Why You Should Visit
The ponds, wetlands, and wooded uplands provide habitat for a number of unusual dragonfly and damselfly species, including the rare Ringed Boghaunter. A short loop trail passes a small woodland pool, goes through black oak-white pine forest, and then rises up to a high point amid rocky outcrops and dense shrubbery.
Access to the Pond itself and its wetlands is restricted due to the sensitivity of the animals, plants and natural communities.
Grass Pond Preserve is open to hunting, under rules written by the RI Department of Environmental Management. Hikers are required to wear fluorescent orange during the hunting season. Please consult the RIDEM Hunting Abstract for current hunting regulations.
Dogs must be leashed.
Why TNC Selected this Site
Grass Pond Preserve provides habitat for globally declining and state endangered plant and insect species. It also links together two large protected natural areas: the State of Rhode Island's 2,300 acre Carolina Management Area and the 1,800-acre de Coppet Estate.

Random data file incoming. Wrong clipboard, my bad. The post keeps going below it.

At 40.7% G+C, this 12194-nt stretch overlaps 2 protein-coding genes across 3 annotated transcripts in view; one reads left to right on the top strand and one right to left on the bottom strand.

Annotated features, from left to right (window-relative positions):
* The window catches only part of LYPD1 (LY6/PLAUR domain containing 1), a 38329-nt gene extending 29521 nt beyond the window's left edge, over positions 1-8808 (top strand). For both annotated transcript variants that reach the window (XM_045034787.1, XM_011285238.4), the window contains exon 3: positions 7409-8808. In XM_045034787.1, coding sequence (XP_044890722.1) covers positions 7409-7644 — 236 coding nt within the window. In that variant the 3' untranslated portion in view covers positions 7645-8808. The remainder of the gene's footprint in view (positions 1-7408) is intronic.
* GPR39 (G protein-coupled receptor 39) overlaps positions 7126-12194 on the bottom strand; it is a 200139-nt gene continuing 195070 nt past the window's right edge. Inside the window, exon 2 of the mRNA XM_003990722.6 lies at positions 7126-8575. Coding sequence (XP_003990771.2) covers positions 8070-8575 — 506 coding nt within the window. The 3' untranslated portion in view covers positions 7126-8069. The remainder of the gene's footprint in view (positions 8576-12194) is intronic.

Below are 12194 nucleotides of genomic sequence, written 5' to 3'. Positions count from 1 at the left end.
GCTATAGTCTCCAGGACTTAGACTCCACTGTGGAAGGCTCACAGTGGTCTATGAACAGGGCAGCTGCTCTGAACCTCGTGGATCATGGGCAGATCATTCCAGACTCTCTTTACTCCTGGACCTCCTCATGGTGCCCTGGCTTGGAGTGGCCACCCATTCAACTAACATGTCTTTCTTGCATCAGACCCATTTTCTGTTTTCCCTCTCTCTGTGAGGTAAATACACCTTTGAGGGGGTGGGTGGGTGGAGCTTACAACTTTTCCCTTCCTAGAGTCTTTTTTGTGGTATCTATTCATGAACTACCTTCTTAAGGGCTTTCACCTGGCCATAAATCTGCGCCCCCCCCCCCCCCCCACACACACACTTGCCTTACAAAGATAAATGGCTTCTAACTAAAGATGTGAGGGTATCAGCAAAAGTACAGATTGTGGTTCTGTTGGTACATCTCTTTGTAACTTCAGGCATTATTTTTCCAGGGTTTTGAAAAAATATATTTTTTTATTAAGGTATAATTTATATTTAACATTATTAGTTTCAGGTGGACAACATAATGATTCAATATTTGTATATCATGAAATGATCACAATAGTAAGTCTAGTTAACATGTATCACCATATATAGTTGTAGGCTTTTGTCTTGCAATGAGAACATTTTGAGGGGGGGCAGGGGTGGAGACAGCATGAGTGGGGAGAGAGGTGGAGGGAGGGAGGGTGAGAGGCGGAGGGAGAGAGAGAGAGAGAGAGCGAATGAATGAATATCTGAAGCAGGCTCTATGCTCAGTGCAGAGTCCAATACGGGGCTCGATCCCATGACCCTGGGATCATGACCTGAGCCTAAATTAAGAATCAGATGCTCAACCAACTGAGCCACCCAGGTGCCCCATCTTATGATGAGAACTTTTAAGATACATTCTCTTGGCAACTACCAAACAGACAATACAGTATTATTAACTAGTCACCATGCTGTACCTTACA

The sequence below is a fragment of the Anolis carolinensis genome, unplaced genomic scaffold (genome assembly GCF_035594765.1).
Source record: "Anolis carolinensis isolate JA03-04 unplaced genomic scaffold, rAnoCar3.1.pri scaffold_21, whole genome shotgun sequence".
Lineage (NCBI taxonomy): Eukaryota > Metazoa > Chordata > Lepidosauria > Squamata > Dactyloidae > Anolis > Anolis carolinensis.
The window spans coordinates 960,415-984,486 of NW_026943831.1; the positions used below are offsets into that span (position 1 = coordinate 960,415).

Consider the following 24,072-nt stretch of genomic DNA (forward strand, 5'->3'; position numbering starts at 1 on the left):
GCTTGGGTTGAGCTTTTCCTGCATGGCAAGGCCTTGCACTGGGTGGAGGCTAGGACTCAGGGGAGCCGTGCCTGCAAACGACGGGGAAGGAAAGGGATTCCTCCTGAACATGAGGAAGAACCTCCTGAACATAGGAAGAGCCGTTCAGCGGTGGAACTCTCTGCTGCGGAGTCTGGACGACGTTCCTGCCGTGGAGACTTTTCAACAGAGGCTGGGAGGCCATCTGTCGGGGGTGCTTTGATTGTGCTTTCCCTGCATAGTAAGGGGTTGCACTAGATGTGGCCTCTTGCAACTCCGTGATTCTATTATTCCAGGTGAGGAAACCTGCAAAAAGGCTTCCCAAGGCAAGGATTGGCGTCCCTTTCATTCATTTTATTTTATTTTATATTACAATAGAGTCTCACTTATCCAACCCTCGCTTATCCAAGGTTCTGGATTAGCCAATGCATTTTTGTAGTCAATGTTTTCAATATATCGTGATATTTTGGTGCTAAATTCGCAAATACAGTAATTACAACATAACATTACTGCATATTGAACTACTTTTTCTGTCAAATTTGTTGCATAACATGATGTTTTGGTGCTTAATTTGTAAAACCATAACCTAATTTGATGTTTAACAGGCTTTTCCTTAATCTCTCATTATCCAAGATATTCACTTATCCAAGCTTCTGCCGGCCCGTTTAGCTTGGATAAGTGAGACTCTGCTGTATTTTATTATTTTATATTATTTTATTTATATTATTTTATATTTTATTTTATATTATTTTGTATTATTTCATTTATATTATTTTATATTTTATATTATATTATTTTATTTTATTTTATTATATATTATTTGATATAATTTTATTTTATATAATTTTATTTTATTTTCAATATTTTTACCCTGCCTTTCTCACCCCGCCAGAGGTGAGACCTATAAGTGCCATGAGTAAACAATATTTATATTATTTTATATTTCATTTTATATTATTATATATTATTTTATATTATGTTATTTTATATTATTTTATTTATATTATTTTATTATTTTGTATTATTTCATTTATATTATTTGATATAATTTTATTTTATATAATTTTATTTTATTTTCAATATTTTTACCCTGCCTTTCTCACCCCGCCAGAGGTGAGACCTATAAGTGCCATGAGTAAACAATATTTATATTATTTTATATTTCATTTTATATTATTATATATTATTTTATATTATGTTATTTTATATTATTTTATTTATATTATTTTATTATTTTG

What TNC Has Done/Is Doing
In 1986, Grass Pond was identified by the Rhode Island Natural Heritage Program as one of Rhode Island's top ten unprotected natural areas. By 1996, The Nature Conservancy, with support from the Champlin Foundations and private donors, preserved uplands and wetlands at the site. Today, one of the Conservancy’s goals is to continue to expand the size of the existing preserve. In 2012, another 250 acres to the east were added to the preserve, protected by a conservation easement held by The Nature Conservancy and the RI Department of Environmental Management acquiring ownership of the new parcel. The Nature Conservancy has expanded the trail system to include a loop trail blazed in blue on this parcel.